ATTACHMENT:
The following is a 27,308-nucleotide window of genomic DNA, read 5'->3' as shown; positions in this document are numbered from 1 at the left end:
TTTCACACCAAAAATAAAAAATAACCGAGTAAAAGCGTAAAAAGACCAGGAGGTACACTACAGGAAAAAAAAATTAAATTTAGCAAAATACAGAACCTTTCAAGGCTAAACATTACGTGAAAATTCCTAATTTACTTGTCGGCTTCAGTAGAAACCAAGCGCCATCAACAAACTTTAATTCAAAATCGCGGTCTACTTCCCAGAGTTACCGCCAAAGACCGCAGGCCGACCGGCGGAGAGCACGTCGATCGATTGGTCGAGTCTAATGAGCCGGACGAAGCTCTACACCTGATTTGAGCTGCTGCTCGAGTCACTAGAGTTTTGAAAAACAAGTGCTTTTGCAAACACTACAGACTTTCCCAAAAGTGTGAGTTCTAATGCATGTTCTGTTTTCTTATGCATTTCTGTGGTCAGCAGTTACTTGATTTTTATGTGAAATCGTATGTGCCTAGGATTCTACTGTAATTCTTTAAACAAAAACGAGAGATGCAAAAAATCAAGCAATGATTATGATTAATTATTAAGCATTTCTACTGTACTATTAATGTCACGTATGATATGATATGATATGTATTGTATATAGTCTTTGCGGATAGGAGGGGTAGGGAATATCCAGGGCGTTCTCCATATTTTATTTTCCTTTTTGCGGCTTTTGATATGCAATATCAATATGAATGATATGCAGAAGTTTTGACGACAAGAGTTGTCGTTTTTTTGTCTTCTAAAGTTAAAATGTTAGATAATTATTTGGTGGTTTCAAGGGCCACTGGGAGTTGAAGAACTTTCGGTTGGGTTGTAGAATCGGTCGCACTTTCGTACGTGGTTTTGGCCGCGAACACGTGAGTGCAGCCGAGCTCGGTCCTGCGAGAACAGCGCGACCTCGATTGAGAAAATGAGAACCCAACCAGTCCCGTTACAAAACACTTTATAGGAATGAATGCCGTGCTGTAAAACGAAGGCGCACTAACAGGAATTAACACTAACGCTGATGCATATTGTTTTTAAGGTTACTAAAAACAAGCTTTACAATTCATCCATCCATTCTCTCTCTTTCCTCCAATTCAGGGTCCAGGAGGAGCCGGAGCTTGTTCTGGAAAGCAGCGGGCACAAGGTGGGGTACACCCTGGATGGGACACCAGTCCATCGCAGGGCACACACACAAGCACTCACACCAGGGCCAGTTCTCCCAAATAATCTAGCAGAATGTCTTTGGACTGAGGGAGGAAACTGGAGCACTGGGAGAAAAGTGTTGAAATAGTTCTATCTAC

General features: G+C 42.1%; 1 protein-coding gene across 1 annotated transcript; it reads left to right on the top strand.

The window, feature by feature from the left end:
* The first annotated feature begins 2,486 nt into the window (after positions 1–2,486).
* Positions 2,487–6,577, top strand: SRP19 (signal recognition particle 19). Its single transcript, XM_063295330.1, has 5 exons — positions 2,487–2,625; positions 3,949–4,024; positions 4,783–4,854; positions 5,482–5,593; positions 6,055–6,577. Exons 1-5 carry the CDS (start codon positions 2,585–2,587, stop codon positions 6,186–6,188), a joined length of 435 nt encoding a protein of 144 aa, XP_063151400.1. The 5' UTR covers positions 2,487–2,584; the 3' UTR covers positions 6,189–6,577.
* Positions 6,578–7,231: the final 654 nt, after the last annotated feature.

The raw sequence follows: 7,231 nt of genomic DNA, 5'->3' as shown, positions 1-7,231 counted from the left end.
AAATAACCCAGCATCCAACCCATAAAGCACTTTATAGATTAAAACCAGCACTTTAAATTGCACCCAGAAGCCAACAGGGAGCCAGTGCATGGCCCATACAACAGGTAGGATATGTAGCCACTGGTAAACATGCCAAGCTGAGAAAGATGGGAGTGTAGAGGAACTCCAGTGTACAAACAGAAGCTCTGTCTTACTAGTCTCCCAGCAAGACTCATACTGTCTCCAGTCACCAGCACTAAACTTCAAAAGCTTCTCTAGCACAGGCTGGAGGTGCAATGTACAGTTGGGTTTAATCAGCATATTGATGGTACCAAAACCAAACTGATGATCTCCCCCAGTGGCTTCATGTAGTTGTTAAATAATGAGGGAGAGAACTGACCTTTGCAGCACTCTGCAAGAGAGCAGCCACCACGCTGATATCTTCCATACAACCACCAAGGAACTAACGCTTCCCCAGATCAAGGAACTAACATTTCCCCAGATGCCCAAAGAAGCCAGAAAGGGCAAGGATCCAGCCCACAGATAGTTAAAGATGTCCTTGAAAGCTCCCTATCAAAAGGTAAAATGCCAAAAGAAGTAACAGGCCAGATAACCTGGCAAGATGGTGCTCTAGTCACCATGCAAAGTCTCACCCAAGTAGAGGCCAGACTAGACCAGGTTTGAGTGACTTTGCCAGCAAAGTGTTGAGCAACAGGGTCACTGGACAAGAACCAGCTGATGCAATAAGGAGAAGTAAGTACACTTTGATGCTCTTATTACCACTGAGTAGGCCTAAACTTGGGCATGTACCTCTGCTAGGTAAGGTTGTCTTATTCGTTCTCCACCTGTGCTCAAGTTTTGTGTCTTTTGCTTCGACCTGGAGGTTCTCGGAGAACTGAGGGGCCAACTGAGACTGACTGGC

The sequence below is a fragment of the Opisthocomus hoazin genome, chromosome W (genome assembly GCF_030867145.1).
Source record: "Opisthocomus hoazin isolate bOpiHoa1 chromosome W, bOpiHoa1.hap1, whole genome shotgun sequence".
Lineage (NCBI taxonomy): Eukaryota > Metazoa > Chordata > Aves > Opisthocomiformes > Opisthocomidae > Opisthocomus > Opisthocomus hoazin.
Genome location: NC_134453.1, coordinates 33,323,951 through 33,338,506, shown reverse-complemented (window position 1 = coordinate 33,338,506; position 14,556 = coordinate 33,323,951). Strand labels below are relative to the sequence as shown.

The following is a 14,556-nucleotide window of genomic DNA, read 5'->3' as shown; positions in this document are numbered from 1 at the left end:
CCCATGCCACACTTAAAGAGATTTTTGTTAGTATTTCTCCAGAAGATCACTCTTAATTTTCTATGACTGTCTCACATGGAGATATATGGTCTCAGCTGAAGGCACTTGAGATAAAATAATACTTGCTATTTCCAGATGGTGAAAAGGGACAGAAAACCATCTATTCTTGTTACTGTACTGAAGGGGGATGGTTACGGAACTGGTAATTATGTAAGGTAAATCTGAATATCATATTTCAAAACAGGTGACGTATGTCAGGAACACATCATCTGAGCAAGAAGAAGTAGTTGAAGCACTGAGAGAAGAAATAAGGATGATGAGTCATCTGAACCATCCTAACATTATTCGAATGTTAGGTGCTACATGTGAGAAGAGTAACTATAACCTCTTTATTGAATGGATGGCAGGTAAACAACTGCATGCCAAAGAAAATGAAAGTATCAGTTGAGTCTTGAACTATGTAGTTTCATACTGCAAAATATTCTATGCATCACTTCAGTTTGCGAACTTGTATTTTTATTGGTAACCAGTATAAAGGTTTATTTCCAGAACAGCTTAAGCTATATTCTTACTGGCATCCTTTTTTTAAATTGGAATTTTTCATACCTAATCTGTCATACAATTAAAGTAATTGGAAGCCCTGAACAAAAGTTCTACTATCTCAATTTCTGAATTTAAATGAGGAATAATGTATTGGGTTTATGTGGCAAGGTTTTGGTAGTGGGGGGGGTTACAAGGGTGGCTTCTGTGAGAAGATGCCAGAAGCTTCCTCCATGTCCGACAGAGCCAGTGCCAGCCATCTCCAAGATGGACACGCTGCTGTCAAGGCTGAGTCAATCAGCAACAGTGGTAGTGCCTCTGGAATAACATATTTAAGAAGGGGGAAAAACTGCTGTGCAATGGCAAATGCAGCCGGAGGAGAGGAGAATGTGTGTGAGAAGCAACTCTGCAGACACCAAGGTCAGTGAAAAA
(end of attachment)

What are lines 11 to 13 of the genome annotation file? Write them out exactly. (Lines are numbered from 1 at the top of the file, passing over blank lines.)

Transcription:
Source record: "Opisthocomus hoazin isolate bOpiHoa1 chromosome W, bOpiHoa1.hap1, whole genome shotgun sequence".
Lineage (NCBI taxonomy): Eukaryota > Metazoa > Chordata > Aves > Opisthocomiformes > Opisthocomidae > Opisthocomus > Opisthocomus hoazin.
Genome location: NC_134453.1, coordinates 33,323,951 through 33,338,506, shown reverse-complemented (window position 1 = coordinate 33,338,506; position 14,556 = coordinate 33,323,951). Strand labels below are relative to the sequence as shown.